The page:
Tax Tips for 2012
Posted by cskadmin on March 9, 2012
Federal tax rules relating to capital gains, dividends, income tax rates, and other issues are scheduled to expire after December 31, 2012.
When reviewing the impact of taxes on your investments, it is important to understand that many items currently in the federal tax code are scheduled to expire after December 31, 2012. Although future actions to amend tax rules are anyone’s guess, keeping abreast of developments in this area may be to your advantage. Consider the following when making decisions about your investments during 2012.
- When taking capital gains, make them long term. Legislation passed by Congress in 2010 continues the 15% tax rate on long-term investment gains, those generated on investments held for more than one year, through December 31, 2012. In contrast, shortterm capital gains on investments held for one year or less are taxed as ordinary income, where marginal tax rates currently can be as high as 35%, depending on how much you earn.
- Tax rates on qualified dividends are subject to change. Current tax rules maintain the favorable 15% tax rate on qualified dividends through December 31, 2012. Although dividends are not guaranteed, an allocation to dividend-paying investments may provide an ongoing source of income that can cushion the ups and downs of capital gains and losses. The opportunities are plentiful: As of February 2012, 395 of the 500 companies within the S&P 500 paid a dividend.1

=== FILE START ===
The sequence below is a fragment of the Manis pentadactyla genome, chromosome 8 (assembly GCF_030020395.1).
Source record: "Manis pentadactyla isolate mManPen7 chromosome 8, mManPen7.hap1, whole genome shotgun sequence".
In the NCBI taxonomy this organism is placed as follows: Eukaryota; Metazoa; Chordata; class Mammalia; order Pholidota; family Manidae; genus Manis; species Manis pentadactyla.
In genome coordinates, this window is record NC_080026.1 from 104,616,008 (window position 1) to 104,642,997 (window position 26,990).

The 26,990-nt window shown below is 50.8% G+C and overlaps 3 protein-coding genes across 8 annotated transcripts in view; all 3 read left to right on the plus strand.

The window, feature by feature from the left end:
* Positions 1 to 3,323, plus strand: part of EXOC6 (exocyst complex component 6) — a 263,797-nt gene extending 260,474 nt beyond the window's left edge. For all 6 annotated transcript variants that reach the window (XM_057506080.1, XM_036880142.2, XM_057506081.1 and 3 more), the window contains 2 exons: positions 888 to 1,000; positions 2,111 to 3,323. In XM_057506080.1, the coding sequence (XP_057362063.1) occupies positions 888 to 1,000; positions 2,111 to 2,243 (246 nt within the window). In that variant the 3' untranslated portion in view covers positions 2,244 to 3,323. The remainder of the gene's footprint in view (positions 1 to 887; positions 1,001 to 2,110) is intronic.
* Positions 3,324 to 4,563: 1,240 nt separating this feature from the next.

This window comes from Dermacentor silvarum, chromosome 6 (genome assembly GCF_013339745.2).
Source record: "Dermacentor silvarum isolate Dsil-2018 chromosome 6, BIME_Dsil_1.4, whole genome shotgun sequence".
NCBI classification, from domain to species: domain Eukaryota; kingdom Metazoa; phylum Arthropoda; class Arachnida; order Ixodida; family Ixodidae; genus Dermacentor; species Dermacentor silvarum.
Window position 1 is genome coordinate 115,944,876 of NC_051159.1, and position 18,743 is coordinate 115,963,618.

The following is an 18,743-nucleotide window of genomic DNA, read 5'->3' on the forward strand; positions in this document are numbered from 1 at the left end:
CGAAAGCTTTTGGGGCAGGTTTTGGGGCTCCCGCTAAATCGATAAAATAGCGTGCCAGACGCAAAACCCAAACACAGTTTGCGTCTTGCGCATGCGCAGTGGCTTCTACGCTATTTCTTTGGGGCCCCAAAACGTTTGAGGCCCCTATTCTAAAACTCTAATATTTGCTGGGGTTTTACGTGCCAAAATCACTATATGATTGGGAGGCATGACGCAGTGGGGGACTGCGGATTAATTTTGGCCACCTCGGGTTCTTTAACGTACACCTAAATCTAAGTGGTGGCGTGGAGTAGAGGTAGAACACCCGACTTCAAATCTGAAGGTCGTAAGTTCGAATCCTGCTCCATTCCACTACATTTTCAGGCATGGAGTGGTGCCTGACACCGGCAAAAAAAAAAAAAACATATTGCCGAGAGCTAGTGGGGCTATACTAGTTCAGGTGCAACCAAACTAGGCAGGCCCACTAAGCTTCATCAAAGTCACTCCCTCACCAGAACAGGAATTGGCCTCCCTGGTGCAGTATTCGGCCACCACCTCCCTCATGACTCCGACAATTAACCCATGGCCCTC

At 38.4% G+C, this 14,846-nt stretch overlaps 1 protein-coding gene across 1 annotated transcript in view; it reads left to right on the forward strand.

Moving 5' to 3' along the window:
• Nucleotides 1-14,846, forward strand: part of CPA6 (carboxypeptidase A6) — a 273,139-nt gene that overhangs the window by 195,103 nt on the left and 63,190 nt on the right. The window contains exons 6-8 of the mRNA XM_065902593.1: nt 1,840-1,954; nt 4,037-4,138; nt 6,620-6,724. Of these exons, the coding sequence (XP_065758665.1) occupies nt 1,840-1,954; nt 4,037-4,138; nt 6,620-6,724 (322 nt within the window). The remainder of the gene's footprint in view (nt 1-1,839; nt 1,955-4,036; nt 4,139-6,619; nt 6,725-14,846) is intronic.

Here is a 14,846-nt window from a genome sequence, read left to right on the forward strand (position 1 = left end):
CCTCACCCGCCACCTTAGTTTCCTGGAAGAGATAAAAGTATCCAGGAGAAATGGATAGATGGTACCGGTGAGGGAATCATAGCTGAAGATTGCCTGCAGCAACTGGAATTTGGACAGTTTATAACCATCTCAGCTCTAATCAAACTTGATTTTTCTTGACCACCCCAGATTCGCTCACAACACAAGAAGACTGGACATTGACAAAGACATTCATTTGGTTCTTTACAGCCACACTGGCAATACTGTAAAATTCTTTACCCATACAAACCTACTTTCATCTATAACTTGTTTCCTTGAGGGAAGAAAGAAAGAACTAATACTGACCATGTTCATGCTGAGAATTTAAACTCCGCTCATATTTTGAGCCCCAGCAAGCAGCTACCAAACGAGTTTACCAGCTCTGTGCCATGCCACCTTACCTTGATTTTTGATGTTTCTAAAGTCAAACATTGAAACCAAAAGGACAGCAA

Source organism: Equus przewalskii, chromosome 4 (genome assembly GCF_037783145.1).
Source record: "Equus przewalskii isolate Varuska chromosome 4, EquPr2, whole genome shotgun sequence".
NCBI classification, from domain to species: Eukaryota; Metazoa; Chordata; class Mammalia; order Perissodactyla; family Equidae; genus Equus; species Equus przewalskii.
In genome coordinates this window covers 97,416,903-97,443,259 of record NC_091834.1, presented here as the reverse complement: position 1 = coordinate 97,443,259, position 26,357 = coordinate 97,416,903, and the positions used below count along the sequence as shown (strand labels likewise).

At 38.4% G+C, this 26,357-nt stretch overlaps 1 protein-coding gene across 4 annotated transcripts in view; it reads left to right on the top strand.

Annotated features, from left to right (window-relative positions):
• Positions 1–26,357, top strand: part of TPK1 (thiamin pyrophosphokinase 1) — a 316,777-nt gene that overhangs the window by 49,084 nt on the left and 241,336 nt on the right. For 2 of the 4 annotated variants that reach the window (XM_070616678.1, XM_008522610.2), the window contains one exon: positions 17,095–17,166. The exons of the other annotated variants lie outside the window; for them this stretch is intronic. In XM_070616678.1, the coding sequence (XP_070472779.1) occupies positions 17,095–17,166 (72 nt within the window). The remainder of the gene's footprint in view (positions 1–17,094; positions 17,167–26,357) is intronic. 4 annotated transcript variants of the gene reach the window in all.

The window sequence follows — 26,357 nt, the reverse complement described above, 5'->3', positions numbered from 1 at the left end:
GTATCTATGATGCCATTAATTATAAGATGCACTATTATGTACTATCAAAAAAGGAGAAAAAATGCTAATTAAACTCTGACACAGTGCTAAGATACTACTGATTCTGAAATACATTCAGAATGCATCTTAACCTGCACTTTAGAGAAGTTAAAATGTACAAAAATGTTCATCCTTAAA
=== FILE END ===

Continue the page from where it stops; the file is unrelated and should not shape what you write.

- Accelerate activities that generate higher taxes. The top four federal income tax rates will be maintained at 25%, 28%, 33%, and 35% through December 31, 2012. If you are considering an activity that is likely to result in a bump in your income or a federal tax payment, you may want to complete it while the lower rates remain in effect. Examples could include converting a traditional IRA to a Roth IRA and selling real estate or a business that has appreciated significantly in value.2
- Escalate gifting strategies. Through December 31, 2012, estates valued at more than $5.12 million are subject to a federal estate tax rate of 35%. In addition, the tax code “unified” the estate tax and the gift tax, permitting an individual to gift $5.12 million between now and December 31, 2012, without triggering the federal gift tax. Rules relating to estate planning are complex, so be sure to seek counsel from a qualified attorney before taking action.
- Capitalize on tax-advantaged accounts. By contributing regularly to an IRA, and keeping the money invested until qualified withdrawals are made, you can benefit from tax-free compounding. With a traditional IRA, qualified withdrawals after age 70½ are taxed as income. In certain instances, if investors adhere to income thresholds established by the Internal Revenue Service, contributions may be tax deductible. With a Roth IRA, contributions are never tax deductible but qualified withdrawals after age 59½ are tax free. Maximum contributions for either the 2011 tax year (must be made by April 15, 2012) or the 2012 tax year (must be made by April 15, 2013) are $5,000 per taxpayer, plus an additional $1,000 catch-up contribution for those aged 50 and older.
There may be additional items unique to your situation, but these tax moves can help you make the most of your hard-earned dollars during 2012.
1 Source: Standard & Poor’s.
2 Restrictions, penalties, and taxes may apply. Unless certain criteria are met, Roth IRA owners must be 59½ or older and have held the IRA for five years before tax-free withdrawals are permitted.
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